Does anyone have any experience with a gravel stabilizing product? I'll say, somehow I've never seen this before, but it looks genius; especially if you could create a reasonable driveway out of this stuff that wouldn't buckle under a car's load. What are your opinions on it? Is it worth buying to use for regular pathways as well or is it best just dealing with slight shifting? If I were to use something like this, I'd probably create a secondary parking area and/or a new walkway to our back porch. (with stone edging, it could look nice for just about any project).

Does it work? Does the gravel shift much or show the grid? What are the ups or downs of a system like this?

Gravel stabilizing product

  • Is that product in the picture plastic?
    – DMoore
    Commented Mar 4, 2016 at 22:00
  • @DMoore I'm not sure, I think so. I just found a picture that shows off the product well.
    – TFK
    Commented Mar 4, 2016 at 22:06
  • I would smack it with a hammer, if it breaks I would assume my car/tools would eventually cause similar harm. I have never used them. I could see use if your house had a 400 foot muddy driveway currently.
    – DMoore
    Commented Mar 4, 2016 at 22:09
  • 1
    @DMoore We have no issues with rainwater or mud. I'm just seeing it as possibly a cheaper version of paving/pouring out a place to park on. Typically gravel will give to cars, walking, etc. and leave tracks creating an uneven surface. I'm just wondering if this holds the gravel together like it says it does.
    – TFK
    Commented Mar 4, 2016 at 22:15
  • Will perform better if packed right. Also the biggest part of the equation in the picture above is the edging. These pavers keep the gravel in but to me could easily be knock over too - so makes a good picture but not sure about functionality unless driveway was so wide you wouldn't hit it. Now gravel driveways at all - for the most part in my area they reduce the price of a home vs just dirt - as I need to get rid of said gravel before pouring. Do you want to spend money on something that reduces home's value? Depends on years you will spend there.
    – DMoore
    Commented Mar 4, 2016 at 22:19

4 Answers 4


Yes, it is used in construction somewhat commonly. There are a couple of different situations where I have personally be involved with its use:

  • Soil stabilization for large fills - In areas where the ground is soft and heavy construction equipment needs to move (e.g. access roads) it can be placed in layers and filled with soil to help distribute the weight of the equipment without forming ruts.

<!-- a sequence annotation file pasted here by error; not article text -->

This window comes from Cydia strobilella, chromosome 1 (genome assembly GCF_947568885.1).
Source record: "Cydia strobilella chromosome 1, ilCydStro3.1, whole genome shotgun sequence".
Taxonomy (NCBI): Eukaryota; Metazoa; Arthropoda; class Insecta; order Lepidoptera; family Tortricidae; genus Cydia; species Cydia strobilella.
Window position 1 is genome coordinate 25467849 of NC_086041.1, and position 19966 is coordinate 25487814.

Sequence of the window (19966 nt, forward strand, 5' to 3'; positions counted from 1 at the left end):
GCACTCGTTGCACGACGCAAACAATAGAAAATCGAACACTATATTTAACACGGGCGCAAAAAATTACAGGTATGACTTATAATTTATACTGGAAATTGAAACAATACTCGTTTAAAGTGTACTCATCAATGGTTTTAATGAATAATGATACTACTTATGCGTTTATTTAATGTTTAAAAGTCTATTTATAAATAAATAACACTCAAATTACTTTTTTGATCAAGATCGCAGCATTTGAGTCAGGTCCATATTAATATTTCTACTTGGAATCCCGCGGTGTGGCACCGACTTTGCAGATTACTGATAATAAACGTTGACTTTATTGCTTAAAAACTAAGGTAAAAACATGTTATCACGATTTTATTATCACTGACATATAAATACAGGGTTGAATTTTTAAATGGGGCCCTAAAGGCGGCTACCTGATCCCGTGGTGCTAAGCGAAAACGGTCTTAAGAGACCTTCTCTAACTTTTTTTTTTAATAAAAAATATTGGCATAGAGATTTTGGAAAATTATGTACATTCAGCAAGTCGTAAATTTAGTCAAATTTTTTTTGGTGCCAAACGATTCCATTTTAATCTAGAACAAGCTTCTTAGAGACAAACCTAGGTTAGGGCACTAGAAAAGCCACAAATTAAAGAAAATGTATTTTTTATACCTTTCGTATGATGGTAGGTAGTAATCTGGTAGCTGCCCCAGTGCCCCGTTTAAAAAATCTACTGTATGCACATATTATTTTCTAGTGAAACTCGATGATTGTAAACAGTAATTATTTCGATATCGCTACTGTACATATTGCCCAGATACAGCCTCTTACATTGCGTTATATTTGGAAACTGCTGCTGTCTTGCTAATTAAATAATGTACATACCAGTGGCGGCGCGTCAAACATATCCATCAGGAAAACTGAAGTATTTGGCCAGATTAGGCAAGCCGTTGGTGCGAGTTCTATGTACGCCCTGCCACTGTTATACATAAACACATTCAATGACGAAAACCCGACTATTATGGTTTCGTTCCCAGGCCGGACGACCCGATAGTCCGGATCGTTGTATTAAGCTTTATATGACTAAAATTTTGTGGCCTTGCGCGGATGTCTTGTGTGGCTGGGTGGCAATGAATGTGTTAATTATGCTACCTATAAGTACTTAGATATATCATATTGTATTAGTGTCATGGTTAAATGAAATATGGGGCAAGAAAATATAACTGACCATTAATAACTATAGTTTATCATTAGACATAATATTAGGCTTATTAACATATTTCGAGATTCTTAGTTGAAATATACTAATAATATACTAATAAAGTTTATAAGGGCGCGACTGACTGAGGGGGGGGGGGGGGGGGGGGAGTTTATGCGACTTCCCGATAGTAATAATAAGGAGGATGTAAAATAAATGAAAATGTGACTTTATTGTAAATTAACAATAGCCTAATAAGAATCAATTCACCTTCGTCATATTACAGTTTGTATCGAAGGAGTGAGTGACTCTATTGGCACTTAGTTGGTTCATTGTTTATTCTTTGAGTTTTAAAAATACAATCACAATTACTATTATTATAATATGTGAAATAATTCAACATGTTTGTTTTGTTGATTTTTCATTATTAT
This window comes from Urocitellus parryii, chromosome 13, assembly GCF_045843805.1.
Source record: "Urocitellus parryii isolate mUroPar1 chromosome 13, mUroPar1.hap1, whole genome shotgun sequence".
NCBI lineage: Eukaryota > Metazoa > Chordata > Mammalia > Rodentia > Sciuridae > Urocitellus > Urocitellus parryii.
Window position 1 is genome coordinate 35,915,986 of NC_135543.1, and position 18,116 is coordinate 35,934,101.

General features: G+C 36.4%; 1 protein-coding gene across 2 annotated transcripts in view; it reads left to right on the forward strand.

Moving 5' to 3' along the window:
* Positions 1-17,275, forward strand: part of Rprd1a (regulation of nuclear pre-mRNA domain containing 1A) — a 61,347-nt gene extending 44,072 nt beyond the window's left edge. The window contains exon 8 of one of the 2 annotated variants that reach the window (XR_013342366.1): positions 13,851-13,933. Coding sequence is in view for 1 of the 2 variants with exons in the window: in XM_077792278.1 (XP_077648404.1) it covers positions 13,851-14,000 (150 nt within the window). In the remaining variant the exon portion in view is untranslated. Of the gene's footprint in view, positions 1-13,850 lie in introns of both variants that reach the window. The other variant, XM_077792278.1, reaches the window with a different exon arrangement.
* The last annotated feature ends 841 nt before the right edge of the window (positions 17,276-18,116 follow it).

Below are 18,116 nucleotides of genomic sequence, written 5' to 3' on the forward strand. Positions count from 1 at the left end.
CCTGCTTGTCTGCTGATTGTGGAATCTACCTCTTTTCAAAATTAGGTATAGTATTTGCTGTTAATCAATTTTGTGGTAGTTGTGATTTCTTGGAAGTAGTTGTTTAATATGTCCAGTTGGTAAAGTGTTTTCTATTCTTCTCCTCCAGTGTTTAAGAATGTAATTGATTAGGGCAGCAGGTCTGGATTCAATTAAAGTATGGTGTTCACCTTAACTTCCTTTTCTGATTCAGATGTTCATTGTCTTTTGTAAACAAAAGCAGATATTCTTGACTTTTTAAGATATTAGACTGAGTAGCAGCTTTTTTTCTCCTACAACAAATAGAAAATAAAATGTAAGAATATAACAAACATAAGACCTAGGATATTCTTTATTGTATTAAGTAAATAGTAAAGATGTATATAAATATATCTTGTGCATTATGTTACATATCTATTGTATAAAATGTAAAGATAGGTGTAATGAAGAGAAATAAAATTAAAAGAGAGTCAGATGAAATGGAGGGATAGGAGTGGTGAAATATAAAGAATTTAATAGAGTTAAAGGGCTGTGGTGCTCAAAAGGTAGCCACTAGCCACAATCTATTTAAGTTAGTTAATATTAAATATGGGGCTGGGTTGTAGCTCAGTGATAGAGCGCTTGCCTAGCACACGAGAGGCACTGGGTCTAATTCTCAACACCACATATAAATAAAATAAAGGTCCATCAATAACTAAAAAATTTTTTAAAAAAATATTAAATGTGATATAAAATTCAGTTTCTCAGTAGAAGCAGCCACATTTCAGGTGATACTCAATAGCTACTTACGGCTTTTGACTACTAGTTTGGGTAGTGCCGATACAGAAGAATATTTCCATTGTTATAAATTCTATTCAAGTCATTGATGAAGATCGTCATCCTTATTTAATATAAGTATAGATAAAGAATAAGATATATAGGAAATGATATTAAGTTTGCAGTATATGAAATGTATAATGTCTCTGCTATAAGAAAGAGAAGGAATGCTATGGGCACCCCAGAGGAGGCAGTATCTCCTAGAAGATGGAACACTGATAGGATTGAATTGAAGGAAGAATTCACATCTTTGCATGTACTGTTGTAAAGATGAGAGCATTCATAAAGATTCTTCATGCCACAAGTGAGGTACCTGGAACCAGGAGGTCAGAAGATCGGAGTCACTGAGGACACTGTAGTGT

• Gravel parking lots - Similar situations involving parking lots and gravel are used to provide natural water infiltration while still providing a surface that is less likely to rut.
  • "Invisible" roads - The fill material can be modified slightly to support grass growth. This has been used to provide lawn areas that can support fire trucks for emergency access in all conditions while not having to pave a road up to a building.

All of these situations are similar in that they provide for a distribution of wheel loads on soft or wet soil.

In summary, these types of products are used in construction, so they are equally applicable home use.

  • But what about for gravel? Will it help create more of a solid stable walking/driving surface out of gravel?
    – TFK
    Commented Mar 4, 2016 at 22:17
  • 1
    @TFK Yes, that is bullet 2. Really, the fill material doesn't matter much.
    – hazzey
    Commented Mar 4, 2016 at 22:20

There was an episode of This Old House where they used it to make a patch of grass that could be driven over. They filled the holes with soil, and then put sod over the top. I'm not sure if this is the same product, but it looks very similar to what they used on the show.

According to the website of one of the manufacturers, it can support up to 65 tonnes of weight. That should be strong enough to support just about any kind of vehicle. Here is a link to the website.

It appears that the best application is to be used on paths that have light vehicle traffic, and/or grassy areas that can be occasionally driven over. Here is a link to their installation guide.

  • I've seen pictures of that as well when looking them up online. It makes sense too.
    – TFK
    Commented Mar 4, 2016 at 20:10

I haven't used it & only saw it here or there, but a whopping 1-minute of familiarization showed it has some pretty awesome claims. However, it would seem to be mostly for water management. If you need that then yeah go for it & I don't see why you wouldn't be able to plow snow off of it.

But, the problem I see is if you envision keeping the grid covered & unseen, you won't be successful even with an edge retainer. There's no place for the gravel to lock-in, so it will travel freely. The grid's use seems to intend that the grid remains visible.

One major flaw I imagine is ground settlement. If the ground washes away or you have large freeze heaving stones, the grid will rise or fall with its base. You'll no longer have something flat, & due to the grid you won't be able to keep a filling topper in place & high spots would require trimming the grid itself down.


I have seen this stuff used to reinforce canal towpaths in the UK.

The problem I have noticed is that if the grid is exposed then it is really unpleasant to walk on. It digs into your feed even through the soles of your shoes.

And at least on the canal towpaths the grid does sometimes end up exposed, how long that takes to happen, what the ground conditions were like and what they were filling it with I don't know.

Your Answer

By clicking “Post Your Answer”, you agree to our terms of service and acknowledge you have read our privacy policy.

Not the answer you're looking for? Browse other questions tagged or ask your own question.